This is how I shaped a Mini Telecaster headstock (aka peghead) on a neck from a Squier Mini Stratocaster. This is the first step in re-purposing a Mini Strat into a Tele. A set of Mini Telecaster Plans for this project is available.
First step is to make a template of the Tele headstock as seen in the picture above. As you have probably noted, the template is of a lefty. The reason is that it is supposed to be used on the back-side.
I drilled countersunk holes in the template to allow the router base to pass over unobstructed. The flat head screws I used were #10-32 about 1 1/4" long. The only nuts I had available in the right size were knock-in T-nuts, but any old nuts should work.
The neck was off the guitar, and tuning machines and string trees removed. The first and last bushing for the tuning machines were left in place to better locate the template and also prevented the nuts from rubbing directly on the wood when tightened.
In the photo above the template is tested for fit on the Squier Mini neck. The straight edge at the top (red arrows) is aligned. The green arrows mark where the bulk of the material needs to be removed.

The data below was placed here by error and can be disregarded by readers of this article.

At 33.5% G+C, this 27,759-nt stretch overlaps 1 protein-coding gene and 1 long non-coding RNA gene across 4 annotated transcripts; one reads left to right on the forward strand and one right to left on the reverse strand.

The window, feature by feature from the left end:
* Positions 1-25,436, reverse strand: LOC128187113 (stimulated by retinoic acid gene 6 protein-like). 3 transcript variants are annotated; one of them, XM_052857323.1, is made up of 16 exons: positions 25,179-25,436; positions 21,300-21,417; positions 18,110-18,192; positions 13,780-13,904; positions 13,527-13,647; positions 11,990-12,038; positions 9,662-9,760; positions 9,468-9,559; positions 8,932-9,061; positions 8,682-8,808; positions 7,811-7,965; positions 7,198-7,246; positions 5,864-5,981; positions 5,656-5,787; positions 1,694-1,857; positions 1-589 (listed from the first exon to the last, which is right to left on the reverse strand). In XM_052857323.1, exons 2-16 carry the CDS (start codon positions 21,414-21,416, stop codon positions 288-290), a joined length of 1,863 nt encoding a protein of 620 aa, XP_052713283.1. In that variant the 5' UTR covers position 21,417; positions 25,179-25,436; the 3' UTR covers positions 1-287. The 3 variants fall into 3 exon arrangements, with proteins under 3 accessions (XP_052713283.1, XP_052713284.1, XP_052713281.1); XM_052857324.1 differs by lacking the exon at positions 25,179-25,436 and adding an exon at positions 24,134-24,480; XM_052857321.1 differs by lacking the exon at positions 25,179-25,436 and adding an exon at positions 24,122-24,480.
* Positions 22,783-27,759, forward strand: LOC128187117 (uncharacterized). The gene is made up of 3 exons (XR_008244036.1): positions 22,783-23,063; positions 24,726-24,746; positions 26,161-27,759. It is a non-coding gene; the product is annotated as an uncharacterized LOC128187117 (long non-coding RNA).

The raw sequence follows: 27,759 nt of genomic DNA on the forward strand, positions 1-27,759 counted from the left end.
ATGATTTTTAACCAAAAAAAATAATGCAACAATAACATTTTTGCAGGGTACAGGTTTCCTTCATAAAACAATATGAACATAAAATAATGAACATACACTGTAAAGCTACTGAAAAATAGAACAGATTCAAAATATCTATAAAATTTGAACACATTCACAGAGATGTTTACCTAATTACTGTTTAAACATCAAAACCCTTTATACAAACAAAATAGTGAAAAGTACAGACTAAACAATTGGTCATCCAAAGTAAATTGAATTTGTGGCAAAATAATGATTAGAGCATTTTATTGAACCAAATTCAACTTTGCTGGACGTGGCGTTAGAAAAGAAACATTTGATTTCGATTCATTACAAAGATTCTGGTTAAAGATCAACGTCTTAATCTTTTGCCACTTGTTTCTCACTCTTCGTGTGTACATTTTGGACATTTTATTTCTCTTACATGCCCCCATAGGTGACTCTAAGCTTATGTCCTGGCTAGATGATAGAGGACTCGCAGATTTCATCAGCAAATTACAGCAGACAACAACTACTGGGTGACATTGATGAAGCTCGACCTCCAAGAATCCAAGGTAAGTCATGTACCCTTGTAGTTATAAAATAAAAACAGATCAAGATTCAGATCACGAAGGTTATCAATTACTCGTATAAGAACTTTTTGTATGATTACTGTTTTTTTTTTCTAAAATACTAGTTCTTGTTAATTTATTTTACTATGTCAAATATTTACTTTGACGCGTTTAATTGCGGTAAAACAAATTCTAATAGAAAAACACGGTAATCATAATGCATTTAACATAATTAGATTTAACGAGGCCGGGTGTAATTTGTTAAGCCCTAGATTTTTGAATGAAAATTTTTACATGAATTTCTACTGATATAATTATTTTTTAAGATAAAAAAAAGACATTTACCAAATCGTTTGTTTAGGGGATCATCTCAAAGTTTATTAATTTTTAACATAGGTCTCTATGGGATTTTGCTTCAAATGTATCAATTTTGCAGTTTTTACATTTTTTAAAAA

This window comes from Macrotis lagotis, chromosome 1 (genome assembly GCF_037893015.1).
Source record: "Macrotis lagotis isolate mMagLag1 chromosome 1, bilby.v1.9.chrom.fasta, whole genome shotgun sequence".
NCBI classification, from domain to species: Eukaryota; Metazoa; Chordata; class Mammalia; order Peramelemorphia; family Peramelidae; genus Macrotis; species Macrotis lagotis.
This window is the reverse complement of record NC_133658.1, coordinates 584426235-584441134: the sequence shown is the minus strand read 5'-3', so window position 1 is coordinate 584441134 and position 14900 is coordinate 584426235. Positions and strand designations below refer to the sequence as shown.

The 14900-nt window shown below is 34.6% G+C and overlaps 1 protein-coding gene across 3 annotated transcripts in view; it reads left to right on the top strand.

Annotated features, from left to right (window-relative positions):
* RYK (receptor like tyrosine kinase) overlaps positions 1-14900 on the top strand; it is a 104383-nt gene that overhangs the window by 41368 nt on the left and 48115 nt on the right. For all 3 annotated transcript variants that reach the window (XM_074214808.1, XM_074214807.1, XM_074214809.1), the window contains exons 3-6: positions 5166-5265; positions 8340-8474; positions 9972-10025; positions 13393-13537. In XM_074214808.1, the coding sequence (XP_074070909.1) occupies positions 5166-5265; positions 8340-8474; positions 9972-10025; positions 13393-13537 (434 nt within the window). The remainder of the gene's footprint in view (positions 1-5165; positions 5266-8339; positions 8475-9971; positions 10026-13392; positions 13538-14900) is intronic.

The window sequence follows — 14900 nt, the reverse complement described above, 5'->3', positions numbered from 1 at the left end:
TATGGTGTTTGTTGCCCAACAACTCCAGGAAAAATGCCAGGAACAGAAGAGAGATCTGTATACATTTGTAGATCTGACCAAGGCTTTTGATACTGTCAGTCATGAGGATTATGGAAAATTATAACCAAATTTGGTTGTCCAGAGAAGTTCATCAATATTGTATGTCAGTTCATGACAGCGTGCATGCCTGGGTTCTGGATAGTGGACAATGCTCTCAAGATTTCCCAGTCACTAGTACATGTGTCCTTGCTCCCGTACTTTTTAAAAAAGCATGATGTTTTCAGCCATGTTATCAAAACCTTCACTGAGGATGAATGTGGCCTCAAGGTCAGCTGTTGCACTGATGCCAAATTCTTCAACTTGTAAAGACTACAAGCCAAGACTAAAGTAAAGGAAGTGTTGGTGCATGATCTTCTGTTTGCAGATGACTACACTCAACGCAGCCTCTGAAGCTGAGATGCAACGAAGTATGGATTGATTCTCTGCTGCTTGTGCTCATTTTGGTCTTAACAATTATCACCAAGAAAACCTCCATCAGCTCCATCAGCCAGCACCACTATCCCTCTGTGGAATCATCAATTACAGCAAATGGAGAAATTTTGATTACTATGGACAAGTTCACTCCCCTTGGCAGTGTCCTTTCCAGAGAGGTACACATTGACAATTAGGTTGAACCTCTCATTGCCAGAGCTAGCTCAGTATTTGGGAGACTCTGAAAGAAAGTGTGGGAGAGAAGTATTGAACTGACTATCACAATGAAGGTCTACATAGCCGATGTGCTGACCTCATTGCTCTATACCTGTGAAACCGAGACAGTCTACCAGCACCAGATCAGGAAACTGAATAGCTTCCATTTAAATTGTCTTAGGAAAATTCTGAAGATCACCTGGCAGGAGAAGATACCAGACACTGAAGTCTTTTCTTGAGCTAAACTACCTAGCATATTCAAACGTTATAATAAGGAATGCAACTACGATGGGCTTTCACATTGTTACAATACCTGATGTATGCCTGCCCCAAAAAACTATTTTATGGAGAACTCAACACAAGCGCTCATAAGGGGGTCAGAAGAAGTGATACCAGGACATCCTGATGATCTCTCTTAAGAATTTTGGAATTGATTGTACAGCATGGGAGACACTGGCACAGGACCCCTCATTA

After this picture was taken, I marked the outline (along the green arrows) with a marker and removed the template.
The three pictures below illustrate the next steps: marking, roughing out with jig saw and trimming with a pattern bit in the router.
New outline marked
Trimmed with jigsaw
Trimmed with router
When trimming with the router it is important not to run it too far (too close to the nut). In hind-sight, I should have stopped sooner and trimmed by hand. I was lucky and didn't mess it up, but got a little too close for comfort. See the blue arrow in the picture below.
Next the template was removed and the transition at the blue arrow smoothed out. I also sanded off the router burns that can be seen in the picture and rounded the edges to blend with the rest of the peghead. I used a Microplane and some 150 and 220 grit sandpaper.
Next step is to lacquer the freshly sanded wood, but I'll wait until after replacing the tuning machines.
As can be seen, I decided to keep the Squier botched logo on the front and narrowly mutilated serial number on the back, because it looks cool. I'd say, the mod was overall a success.